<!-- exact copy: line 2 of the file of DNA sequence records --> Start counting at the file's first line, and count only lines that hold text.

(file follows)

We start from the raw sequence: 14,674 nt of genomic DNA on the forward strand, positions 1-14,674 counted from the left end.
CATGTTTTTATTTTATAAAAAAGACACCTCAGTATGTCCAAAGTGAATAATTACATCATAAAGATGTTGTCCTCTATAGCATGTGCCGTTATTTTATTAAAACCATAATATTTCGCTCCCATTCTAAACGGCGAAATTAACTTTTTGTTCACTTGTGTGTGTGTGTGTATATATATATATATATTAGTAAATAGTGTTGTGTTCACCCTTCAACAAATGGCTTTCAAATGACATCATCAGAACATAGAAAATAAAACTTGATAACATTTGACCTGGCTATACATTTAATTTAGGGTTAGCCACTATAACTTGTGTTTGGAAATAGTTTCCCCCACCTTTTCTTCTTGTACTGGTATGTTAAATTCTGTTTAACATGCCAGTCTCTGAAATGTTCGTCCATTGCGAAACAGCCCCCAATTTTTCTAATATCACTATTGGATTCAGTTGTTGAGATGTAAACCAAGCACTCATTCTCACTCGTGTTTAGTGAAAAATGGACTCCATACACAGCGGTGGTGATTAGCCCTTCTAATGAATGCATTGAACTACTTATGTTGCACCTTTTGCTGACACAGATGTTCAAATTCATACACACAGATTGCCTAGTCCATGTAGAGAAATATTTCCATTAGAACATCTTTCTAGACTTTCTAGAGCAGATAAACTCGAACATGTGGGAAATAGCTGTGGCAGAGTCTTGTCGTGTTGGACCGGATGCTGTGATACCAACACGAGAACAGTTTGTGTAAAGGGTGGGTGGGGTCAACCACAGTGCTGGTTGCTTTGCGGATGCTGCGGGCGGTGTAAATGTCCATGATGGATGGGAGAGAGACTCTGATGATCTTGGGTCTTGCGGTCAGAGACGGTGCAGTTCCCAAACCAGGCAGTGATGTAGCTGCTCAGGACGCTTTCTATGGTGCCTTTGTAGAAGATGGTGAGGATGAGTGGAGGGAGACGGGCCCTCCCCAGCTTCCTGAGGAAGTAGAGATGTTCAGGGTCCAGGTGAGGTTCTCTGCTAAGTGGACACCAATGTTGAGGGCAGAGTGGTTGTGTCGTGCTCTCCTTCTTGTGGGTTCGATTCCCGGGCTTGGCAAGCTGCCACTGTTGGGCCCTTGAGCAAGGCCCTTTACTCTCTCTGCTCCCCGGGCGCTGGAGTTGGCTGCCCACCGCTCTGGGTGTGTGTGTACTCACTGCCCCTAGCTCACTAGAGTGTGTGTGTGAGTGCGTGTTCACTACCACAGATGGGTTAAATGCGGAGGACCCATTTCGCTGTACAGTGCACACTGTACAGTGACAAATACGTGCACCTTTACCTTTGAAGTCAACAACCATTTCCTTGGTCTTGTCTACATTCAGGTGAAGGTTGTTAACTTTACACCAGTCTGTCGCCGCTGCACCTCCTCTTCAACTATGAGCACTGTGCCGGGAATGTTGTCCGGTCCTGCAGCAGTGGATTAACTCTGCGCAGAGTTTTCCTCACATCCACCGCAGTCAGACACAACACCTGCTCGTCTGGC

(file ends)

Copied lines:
CATGTTTTTATTTTATAAAAAAGACACCTCAGTATGTCCAAAGTGAATAATTACATCATAAAGATGTTGTCCTCTATAGCATGTGCCGTTATTTTATTAAAACCATAATATTTCGCTCCCATTCTAAACGGCGAAATTAACTTTTTGTTCACTTGTGTGTGTGTGTGTATATATATATATATATTAGTAAATAGTGTTGTGTTCACCCTTCAACAAATGGCTTTCAAATGACATCATCAGAACATAGAAAATAAAACTTGATAACATTTGACCTGGCTATACATTTAATTTAGGGTTAGCCACTATAACTTGTGTTTGGAAATAGTTTCCCCCACCTTTTCTTCTTGTACTGGTATGTTAAATTCTGTTTAACATGCCAGTCTCTGAAATGTTCGTCCATTGCGAAACAGCCCCCAATTTTTCTAATATCACTATTGGATTCAGTTGTTGAGATGTAAACCAAGCACTCATTCTCACTCGTGTTTAGTGAAAAATGGACTCCATACACAGCGGTGGTGATTAGCCCTTCTAATGAATGCATTGAACTACTTATGTTGCACCTTTTGCTGACACAGATGTTCAAATTCATACACACAGATTGCCTAGTCCATGTAGAGAAATATTTCCATTAGAACATCTTTCTAGACTTTCTAGAGCAGATAAACTCGAACATGTGGGAAATAGCTGTGGCAGAGTCTTGTCGTGTTGGACCGGATGCTGTGATACCAACACGAGAACAGTTTGTGTAAAGGGTGGGTGGGGTCAACCACAGTGCTGGTTGCTTTGCGGATGCTGCGGGCGGTGTAAATGTCCATGATGGATGGGAGAGAGACTCTGATGATCTTGGGTCTTGCGGTCAGAGACGGTGCAGTTCCCAAACCAGGCAGTGATGTAGCTGCTCAGGACGCTTTCTATGGTGCCTTTGTAGAAGATGGTGAGGATGAGTGGAGGGAGACGGGCCCTCCCCAGCTTCCTGAGGAAGTAGAGATGTTCAGGGTCCAGGTGAGGTTCTCTGCTAAGTGGACACCAATGTTGAGGGCAGAGTGGTTGTGTCGTGCTCTCCTTCTTGTGGGTTCGATTCCCGGGCTTGGCAAGCTGCCACTGTTGGGCCCTTGAGCAAGGCCCTTTACTCTCTCTGCTCCCCGGGCGCTGGAGTTGGCTGCCCACCGCTCTGGGTGTGTGTGTACTCACTGCCCCTAGCTCACTAGAGTGTGTGTGTGAGTGCGTGTTCACTACCACAGATGGGTTAAATGCGGAGGACCCATTTCGCTGTACAGTGCACACTGTACAGTGACAAATACGTGCACCTTTACCTTTGAAGTCAACAACCATTTCCTTGGTCTTGTCTACATTCAGGTGAAGGTTGTTAACTTTACACCAGTCTGTCGCCGCTGCACCTCCTCTTCAACTATGAGCACTGTGCCGGGAATGTTGTCCGGTCCTGCAGCAGTGGATTAACTCTGCGCAGAGTTTTCCTCACATCCACCGCAGTCAGACACAACACCTGCTCGTCTGGC